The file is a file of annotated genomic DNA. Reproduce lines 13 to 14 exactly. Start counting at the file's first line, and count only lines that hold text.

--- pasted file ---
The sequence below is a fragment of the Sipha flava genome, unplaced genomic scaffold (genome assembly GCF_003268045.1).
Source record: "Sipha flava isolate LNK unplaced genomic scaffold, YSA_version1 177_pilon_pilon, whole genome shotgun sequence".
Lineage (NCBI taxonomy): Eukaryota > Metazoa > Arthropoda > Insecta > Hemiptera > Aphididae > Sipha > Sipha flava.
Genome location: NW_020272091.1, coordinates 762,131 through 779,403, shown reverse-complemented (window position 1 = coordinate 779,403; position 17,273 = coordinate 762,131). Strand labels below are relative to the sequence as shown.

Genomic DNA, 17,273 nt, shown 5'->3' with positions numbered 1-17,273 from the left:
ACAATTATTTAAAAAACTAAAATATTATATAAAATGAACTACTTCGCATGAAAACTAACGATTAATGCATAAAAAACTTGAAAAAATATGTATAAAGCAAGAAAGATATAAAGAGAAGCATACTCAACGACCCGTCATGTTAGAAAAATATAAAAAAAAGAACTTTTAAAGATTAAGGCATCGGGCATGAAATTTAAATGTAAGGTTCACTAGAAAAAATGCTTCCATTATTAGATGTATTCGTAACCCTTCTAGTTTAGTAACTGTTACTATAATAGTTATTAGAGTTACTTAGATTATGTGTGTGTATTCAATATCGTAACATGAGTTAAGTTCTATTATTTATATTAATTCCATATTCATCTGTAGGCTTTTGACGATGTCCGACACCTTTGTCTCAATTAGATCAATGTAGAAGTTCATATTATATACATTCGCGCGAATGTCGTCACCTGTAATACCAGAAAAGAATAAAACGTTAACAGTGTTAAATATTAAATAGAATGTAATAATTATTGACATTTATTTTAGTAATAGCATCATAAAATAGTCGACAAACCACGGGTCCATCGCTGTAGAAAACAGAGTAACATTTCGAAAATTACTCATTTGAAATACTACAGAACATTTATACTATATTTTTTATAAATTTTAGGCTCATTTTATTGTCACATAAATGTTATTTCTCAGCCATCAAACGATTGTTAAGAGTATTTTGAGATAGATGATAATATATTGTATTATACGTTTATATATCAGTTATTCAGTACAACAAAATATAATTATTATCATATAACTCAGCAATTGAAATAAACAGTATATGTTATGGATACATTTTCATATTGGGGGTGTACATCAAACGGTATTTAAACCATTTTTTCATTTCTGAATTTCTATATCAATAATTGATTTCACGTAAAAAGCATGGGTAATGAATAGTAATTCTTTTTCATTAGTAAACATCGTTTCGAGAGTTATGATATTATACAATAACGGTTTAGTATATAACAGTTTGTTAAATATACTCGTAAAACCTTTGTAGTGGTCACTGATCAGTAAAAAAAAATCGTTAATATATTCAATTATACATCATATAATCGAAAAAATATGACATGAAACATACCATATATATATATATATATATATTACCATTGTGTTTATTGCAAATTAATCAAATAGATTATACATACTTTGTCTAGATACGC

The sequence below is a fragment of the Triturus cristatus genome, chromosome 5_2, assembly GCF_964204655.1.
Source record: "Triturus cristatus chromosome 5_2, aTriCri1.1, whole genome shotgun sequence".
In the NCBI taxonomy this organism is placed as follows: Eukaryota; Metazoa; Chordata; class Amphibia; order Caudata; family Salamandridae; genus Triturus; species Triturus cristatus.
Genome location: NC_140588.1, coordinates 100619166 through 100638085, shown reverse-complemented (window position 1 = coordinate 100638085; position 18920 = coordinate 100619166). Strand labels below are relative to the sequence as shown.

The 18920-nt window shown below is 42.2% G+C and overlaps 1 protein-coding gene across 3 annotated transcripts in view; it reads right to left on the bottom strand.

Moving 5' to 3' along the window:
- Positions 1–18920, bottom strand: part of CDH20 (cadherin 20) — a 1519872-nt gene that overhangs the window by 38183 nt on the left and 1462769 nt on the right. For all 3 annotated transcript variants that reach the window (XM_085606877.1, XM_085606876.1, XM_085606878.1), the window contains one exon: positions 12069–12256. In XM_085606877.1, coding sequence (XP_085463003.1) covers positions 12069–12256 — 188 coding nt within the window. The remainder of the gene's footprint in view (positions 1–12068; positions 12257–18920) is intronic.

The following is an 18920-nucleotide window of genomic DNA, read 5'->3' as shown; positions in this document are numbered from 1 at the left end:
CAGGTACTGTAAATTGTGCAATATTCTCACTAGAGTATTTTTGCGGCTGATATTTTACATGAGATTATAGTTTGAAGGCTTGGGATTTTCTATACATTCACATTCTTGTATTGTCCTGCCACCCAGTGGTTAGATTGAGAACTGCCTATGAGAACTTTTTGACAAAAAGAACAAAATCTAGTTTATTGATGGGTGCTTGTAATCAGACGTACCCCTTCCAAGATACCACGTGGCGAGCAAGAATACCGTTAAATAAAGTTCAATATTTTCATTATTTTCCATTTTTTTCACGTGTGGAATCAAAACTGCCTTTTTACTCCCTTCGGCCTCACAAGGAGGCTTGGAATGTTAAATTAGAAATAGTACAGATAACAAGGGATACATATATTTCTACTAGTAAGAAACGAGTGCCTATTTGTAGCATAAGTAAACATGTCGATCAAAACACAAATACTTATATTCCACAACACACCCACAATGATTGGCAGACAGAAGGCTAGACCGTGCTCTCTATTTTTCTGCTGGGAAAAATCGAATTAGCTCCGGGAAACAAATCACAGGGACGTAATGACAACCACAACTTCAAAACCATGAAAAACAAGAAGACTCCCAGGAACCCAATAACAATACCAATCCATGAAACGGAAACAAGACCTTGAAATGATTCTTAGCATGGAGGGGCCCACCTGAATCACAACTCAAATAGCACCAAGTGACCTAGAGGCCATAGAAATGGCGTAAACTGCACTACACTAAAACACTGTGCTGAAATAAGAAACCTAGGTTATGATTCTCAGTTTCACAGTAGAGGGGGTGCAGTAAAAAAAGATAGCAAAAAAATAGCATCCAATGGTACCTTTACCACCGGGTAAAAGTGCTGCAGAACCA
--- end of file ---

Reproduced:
- Positions 1–18920, bottom strand: part of CDH20 (cadherin 20) — a 1519872-nt gene that overhangs the window by 38183 nt on the left and 1462769 nt on the right. For all 3 annotated transcript variants that reach the window (XM_085606877.1, XM_085606876.1, XM_085606878.1), the window contains one exon: positions 12069–12256. In XM_085606877.1, coding sequence (XP_085463003.1) covers positions 12069–12256 — 188 coding nt within the window. The remainder of the gene's footprint in view (positions 1–12068; positions 12257–18920) is intronic.

The following is an 18920-nucleotide window of genomic DNA, read 5'->3' as shown; positions in this document are numbered from 1 at the left end: